I definitely do not take as much advantage of living right outside of DC as I should. Yesterday, however, was an event I could not miss: The Women’s March on Washington. I was nervous the night before. I’m not particularly great with crowds- I never know how people might react to anything, and that stresses me out quite a bit. Thankfully, going to this march exceeded all my more positive expectations- I barely encountered anyone who wasn’t 100% kind, helpful and welcoming to my friends and I. Halfway through the rally, people around me even helped me boost myself up onto the wall. This ended up being completely unreal, as I could see everything- including the sea of people that seemed to be never-ending. Girl power is stronger than most anything- this is probably why my friend Brenda’s phone worked perfectly fine after she fished it out of the Capitol Reflecting Pool about a minute after it fell in. (Just a funny little anecdote from yesterday.) In all seriousness though, the overwhelming feeling of unity and solidarity with my fellow females was something inexplicable, and I’m glad to have been a part of history.
Rather than to further go on about my own experience, I thought it’d be more interesting to ask others to give some words about how the event affected them.
I was really blown away by the crowd, especially once we took to the streets. Everywhere you looked they were choked with protesters. I did think that perhaps the speeches went on for too long, as everyone around me seemed pretty anxious to march. Overall, I thought it was amazing to be part of such an unbelievable event.
The march was uplifting and empowering, it gave me a deeper feeling of confidence and connection to the women in this country. The best part was hearing the echo of half a million people ringing through the streets.
It was incredible seeing the volume of people who came out to march and stand together! What I really loved about it was how positive everyone was, and what a friendly vibe and camaraderie there was during the whole thing, from the metro ride there, to standing in the crowd of people marching along Pennsylvania avenue. It was awesome and so, so empowering.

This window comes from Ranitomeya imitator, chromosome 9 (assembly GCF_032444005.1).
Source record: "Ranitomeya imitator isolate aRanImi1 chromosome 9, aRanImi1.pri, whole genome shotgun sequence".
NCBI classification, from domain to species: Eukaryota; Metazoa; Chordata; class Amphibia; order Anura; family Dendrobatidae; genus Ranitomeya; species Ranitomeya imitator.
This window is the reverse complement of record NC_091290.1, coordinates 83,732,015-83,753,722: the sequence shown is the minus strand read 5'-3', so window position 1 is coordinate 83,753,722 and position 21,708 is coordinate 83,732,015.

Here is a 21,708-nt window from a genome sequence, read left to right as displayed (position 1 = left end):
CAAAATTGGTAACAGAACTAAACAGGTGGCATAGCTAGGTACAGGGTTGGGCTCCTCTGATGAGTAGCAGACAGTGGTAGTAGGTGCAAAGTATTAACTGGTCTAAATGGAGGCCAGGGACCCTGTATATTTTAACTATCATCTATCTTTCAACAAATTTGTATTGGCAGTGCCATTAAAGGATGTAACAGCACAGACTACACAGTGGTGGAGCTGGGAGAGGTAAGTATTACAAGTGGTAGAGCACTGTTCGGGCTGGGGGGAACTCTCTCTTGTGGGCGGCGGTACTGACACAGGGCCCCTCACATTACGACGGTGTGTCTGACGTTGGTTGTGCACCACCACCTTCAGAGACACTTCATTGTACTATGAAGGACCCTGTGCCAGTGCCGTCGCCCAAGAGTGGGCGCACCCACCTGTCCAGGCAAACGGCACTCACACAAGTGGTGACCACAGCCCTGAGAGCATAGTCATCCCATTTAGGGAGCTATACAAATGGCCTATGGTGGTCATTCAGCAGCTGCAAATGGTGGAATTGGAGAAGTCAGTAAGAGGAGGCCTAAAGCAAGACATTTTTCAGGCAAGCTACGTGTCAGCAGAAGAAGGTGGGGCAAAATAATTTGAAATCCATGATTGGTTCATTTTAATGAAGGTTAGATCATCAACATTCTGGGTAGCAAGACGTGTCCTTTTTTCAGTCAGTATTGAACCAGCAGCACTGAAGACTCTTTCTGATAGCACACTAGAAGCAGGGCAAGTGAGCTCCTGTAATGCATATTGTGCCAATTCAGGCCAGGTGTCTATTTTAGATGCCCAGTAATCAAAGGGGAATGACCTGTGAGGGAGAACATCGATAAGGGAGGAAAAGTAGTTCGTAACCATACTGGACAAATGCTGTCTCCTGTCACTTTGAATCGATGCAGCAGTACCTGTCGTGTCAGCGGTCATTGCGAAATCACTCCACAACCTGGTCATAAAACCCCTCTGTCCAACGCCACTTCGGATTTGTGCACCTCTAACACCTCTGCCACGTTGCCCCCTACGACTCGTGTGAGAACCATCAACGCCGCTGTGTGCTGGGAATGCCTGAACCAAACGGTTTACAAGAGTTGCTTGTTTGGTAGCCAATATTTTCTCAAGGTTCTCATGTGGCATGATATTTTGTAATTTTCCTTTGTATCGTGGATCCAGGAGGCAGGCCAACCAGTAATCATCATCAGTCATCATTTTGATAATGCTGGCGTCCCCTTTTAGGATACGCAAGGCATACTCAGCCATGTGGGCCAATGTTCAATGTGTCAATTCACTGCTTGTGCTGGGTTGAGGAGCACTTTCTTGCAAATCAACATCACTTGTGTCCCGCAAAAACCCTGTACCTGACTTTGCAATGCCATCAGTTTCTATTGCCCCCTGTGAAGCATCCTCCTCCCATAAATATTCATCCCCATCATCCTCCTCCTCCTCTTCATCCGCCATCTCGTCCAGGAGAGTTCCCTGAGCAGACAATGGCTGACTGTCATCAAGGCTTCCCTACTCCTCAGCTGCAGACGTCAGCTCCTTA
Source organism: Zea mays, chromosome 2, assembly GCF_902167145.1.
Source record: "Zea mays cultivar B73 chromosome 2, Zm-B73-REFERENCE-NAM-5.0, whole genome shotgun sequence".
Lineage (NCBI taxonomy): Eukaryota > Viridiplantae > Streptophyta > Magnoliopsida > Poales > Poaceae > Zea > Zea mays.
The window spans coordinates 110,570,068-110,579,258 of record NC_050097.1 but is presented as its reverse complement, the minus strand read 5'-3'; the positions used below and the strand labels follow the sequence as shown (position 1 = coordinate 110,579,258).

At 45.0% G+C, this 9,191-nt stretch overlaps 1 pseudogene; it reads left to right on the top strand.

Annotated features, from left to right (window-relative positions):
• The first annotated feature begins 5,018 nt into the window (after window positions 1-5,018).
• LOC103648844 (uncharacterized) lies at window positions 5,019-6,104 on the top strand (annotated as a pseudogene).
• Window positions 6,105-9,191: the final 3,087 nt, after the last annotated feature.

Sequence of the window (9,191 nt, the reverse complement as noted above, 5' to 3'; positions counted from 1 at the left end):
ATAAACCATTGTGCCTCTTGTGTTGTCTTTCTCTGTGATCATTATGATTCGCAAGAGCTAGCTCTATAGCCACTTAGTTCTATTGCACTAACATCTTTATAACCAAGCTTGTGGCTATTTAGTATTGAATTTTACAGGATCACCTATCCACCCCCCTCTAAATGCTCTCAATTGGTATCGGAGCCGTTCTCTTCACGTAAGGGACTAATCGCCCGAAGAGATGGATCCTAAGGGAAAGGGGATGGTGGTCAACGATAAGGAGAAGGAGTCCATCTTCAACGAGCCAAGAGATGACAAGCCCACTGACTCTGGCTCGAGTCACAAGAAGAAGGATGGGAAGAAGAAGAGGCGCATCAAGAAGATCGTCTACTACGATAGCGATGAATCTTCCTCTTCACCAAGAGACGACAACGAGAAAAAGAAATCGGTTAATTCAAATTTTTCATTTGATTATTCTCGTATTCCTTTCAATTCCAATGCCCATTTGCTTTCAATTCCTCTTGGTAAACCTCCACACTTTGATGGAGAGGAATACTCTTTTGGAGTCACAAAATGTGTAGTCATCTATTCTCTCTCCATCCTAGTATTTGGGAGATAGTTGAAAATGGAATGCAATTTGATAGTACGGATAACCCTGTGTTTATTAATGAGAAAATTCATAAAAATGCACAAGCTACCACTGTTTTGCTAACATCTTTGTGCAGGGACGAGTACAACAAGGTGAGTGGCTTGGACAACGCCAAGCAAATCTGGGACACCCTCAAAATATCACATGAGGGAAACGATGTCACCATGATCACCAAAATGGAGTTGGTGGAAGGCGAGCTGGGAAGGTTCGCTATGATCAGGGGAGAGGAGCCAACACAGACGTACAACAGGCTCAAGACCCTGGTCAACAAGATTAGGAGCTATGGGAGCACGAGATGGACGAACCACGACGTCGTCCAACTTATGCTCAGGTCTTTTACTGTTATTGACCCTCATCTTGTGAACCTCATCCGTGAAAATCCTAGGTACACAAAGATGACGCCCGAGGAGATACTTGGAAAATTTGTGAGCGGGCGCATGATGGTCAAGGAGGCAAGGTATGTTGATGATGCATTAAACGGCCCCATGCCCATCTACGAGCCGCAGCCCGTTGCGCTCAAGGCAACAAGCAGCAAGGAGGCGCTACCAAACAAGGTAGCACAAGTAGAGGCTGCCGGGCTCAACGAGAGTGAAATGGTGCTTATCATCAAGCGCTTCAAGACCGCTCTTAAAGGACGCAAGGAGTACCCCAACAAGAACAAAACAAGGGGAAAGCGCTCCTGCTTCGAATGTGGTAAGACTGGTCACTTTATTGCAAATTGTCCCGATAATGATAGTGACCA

The march was a positive show of positive energy from a diverse group of backgrounds, but a less than diverse cultural array, suggesting that we still have much work to do to include all people.
It was a really beautiful and inspiring day, and it was amazing to get to hear so many different perspectives, like ones from women of color and trans women. I feel like I learned a lot about being a good feminist as a result. There were so many people which was both anxiety inducing but also awe inspiring! I’ve never seen so many people in my life and the fact that we were all coming together to support each other was amazing. It’s nice to know we’re not alone even around the world. I wish people hadn’t been so rude when the beginning of the march was delayed, like how a lot of older white women kept yelling over some of the speakers. I noticed they tended to do this more towards the women of color speakers than the white famous ones, for example, they chanted over Angela Davis who’s a black woman feminist legend but let Scarlett Johannsen go on as long as she wanted and yelled when she got cut off. Overall though, it really was a life changing experience and super inspiring and I can’t wait to get more involved in politics.
I drove down to D.C with my family, close cousins, and my cousins friends. I rolled down my window and waved to many women and men I saw walking down, wearing pink hats and holding signs. They smiled and waved back. When we eventually got to a Jumbotron, we were surrounded by so many happy faces. There were many women of course, but I felt so proud to see so many men too. It was so comforting to physically see that I wasn’t alone in what I believe in. Our group followed the majority of people through the march for a bit, but we stopped by a fence on the Ellipse near the White House. I put my sign on the fence, along with many others. It said “Hate cannot drive out hate; only love can do that.” Martin Luther King, Jr.
“Disobedience, in the eyes of any one who has read history, is man’s original virtue. It is through disobedience that progress has been made, through disobedience and through rebellion.”
– Oscar Wilde